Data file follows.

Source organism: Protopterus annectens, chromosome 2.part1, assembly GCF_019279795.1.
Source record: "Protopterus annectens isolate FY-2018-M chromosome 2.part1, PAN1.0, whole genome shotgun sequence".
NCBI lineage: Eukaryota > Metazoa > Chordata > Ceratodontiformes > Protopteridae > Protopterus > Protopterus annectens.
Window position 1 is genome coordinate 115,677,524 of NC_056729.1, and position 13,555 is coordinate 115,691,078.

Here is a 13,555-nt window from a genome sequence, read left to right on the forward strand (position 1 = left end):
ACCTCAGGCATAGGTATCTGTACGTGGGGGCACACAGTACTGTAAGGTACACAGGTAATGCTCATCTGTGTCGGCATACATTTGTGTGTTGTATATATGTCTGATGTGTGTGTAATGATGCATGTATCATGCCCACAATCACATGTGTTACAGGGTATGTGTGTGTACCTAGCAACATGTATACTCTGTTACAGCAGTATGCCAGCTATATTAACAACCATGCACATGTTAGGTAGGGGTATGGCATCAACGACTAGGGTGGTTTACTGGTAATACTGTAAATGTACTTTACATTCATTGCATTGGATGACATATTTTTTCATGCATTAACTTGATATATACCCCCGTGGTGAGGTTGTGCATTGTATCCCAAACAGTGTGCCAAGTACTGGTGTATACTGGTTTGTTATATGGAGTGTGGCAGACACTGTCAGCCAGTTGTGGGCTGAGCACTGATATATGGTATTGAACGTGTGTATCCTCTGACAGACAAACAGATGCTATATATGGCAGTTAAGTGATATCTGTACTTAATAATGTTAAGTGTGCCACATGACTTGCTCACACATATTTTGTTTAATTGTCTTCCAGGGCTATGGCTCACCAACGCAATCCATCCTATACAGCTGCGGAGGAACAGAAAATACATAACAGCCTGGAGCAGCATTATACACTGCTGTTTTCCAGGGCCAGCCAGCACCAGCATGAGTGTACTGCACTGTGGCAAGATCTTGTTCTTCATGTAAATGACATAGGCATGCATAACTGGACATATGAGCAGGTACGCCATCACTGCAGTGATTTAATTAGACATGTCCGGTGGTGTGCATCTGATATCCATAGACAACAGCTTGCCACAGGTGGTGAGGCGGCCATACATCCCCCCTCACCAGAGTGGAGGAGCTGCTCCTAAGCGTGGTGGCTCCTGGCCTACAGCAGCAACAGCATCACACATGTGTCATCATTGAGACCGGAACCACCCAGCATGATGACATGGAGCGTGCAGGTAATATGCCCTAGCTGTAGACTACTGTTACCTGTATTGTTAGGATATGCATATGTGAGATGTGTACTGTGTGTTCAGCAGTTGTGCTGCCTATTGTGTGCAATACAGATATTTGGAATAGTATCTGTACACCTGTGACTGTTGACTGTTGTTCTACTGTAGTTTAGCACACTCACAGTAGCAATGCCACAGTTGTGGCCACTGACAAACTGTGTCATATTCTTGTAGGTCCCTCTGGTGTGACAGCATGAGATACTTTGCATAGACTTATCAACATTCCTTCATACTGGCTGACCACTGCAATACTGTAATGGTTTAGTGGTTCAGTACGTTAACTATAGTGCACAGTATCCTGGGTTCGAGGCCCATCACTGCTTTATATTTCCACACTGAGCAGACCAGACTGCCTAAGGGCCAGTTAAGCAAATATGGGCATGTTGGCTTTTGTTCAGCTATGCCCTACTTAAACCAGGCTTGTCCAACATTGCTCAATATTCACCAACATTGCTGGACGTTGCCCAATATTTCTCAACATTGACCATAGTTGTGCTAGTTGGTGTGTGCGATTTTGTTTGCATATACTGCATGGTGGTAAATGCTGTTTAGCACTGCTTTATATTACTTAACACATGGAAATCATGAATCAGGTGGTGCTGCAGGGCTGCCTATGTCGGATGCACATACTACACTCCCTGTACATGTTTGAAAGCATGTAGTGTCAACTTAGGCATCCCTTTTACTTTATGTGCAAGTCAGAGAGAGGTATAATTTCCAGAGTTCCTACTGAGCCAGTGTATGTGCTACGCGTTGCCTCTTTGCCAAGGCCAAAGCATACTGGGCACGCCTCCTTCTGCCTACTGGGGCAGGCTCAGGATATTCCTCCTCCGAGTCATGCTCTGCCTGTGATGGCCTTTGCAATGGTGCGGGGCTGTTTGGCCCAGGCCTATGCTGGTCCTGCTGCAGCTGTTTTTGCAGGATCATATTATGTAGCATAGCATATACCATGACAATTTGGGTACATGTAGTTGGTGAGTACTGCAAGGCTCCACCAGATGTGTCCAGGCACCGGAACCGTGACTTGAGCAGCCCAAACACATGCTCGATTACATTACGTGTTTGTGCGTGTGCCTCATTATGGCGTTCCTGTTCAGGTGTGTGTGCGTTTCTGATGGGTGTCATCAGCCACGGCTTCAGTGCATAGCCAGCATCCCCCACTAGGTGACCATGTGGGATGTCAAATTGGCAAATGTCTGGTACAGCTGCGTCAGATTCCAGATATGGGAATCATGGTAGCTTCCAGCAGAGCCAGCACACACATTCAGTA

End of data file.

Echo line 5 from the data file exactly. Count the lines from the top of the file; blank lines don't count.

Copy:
Here is a 13,555-nt window from a genome sequence, read left to right on the forward strand (position 1 = left end):